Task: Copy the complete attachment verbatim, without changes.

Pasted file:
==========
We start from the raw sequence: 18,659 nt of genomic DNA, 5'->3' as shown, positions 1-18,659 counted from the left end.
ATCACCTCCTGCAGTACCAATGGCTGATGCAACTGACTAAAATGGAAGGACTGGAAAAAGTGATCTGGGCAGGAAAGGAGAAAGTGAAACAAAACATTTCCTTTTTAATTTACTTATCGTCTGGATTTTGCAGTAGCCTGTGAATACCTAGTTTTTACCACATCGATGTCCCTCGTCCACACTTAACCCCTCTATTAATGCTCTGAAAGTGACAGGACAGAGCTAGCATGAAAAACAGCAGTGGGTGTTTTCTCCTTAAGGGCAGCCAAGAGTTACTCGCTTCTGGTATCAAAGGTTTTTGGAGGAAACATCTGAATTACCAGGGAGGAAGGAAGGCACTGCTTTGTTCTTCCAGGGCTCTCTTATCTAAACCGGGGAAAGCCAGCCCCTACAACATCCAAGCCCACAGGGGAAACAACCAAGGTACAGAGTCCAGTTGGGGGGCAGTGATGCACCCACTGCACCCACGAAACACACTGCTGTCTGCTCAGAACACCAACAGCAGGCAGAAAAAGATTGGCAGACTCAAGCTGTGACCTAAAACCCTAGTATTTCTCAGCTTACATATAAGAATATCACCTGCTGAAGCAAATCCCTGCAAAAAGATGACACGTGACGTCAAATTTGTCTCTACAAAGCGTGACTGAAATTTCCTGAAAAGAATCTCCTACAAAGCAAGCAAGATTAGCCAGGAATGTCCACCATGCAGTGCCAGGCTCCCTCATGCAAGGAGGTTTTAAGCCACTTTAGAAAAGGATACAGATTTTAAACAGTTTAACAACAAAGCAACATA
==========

We start from the raw sequence: 18,659 nt of genomic DNA, 5'->3' as shown, positions 1-18,659 counted from the left end.
ATCACCTCCTGCAGTACCAATGGCTGATGCAACTGACTAAAATGGAAGGACTGGAAAAAGTGATCTGGGCAGGAAAGGAGAAAGTGAAACAAAACATTTCCTTTTTAATTTACTTATCGTCTGGATTTTGCAGTAGCCTGTGAATACCTAGTTTTTACCACATCGATGTCCCTCGTCCACACTTAACCCCTCTATTAATGCTCTGAAAGTGACAGGACAGAGCTAGCATGAAAAACAGCAGTGGGTGTTTTCTCCTTAAGGGCAGCCAAGAGTTACTCGCTTCTGGTATCAAAGGTTTTTGGAGGAAACATCTGAATTACCAGGGAGGAAGGAAGGCACTGCTTTGTTCTTCCAGGGCTCTCTTATCTAAACCGGGGAAAGCCAGCCCCTACAACATCCAAGCCCACAGGGGAAACAACCAAGGTACAGAGTCCAGTTGGGGGGCAGTGATGCACCCACTGCACCCACGAAACACACTGCTGTCTGCTCAGAACACCAACAGCAGGCAGAAAAAGATTGGCAGACTCAAGCTGTGACCTAAAACCCTAGTATTTCTCAGCTTACATATAAGAATATCACCTGCTGAAGCAAATCCCTGCAAAAAGATGACACGTGACGTCAAATTTGTCTCTACAAAGCGTGACTGAAATTTCCTGAAAAGAATCTCCTACAAAGCAAGCAAGATTAGCCAGGAATGTCCACCATGCAGTGCCAGGCTCCCTCATGCAAGGAGGTTTTAAGCCACTTTAGAAAAGGATACAGATTTTAAACAGTTTAACAACAAAGCAACATA